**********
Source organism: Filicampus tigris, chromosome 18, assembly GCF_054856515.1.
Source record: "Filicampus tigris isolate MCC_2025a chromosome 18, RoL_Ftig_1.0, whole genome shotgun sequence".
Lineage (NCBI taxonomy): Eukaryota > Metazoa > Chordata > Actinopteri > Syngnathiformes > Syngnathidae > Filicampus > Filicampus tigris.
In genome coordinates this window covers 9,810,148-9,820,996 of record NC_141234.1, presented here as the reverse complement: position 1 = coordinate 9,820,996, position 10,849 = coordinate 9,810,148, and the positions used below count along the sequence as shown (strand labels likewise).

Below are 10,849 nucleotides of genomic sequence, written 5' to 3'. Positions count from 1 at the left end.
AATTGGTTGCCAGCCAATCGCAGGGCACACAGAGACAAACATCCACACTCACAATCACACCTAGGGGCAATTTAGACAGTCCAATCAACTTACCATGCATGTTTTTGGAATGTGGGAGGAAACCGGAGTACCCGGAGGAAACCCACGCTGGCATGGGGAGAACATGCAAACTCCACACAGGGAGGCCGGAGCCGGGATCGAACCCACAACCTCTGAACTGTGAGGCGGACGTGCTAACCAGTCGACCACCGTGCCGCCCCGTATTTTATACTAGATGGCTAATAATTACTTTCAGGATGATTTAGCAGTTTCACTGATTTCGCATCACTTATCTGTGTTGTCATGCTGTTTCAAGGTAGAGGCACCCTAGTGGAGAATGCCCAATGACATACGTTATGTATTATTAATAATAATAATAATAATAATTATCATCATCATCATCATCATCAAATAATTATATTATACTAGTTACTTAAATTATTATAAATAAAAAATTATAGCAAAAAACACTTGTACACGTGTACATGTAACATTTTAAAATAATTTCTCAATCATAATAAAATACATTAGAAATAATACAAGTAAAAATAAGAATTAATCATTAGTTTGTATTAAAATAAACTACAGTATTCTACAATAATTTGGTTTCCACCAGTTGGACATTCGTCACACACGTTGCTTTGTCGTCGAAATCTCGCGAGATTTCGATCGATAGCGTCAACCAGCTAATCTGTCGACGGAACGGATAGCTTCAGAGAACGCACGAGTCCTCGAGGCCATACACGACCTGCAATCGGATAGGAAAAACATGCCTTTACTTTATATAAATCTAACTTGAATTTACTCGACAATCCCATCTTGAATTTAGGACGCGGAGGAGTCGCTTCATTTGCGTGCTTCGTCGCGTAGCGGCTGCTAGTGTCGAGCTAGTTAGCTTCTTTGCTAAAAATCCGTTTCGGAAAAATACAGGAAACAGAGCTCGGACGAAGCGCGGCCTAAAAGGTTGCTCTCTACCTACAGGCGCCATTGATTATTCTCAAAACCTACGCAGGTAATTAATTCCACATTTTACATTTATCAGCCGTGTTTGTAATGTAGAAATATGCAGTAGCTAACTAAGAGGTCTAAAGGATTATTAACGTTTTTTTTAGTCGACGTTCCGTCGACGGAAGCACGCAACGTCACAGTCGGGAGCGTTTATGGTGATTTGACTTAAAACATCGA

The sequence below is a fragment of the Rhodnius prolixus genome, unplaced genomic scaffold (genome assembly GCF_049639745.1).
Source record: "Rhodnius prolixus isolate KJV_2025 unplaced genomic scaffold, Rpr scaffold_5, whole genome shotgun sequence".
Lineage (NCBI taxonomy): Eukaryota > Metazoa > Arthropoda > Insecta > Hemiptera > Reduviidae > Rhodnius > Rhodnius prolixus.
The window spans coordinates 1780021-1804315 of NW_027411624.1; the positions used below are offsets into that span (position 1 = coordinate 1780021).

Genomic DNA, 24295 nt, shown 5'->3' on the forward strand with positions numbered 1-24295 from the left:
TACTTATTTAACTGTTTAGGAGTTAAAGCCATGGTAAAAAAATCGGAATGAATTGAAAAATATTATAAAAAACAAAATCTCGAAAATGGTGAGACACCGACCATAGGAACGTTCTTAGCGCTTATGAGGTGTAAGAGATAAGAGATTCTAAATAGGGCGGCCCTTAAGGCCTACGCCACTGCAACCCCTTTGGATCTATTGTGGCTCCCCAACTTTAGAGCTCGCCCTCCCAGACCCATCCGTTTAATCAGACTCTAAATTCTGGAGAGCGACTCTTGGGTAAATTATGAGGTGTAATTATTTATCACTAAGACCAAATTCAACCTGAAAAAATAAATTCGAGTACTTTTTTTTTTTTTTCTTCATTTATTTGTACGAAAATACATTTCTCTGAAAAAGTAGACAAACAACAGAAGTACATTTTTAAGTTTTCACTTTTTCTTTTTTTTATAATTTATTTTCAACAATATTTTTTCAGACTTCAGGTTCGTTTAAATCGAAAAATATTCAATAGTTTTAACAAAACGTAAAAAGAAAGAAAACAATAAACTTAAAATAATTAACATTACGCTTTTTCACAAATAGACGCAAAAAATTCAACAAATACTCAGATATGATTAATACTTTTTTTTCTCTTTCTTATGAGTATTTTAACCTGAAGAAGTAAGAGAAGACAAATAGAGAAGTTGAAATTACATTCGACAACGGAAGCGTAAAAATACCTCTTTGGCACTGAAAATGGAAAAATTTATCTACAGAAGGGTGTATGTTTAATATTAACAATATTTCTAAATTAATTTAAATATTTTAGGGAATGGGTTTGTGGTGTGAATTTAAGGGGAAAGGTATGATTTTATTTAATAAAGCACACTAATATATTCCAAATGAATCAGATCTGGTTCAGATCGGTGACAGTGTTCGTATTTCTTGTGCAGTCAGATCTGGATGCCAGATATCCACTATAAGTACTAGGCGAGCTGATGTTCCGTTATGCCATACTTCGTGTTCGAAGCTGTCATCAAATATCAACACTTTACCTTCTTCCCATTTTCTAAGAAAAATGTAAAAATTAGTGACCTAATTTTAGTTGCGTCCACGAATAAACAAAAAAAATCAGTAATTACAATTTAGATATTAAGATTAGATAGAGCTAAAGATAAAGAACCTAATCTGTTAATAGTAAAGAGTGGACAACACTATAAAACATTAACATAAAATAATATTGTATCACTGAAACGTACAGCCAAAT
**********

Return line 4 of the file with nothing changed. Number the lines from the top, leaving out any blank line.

In genome coordinates this window covers 9,810,148-9,820,996 of record NC_141234.1, presented here as the reverse complement: position 1 = coordinate 9,820,996, position 10,849 = coordinate 9,810,148, and the positions used below count along the sequence as shown (strand labels likewise).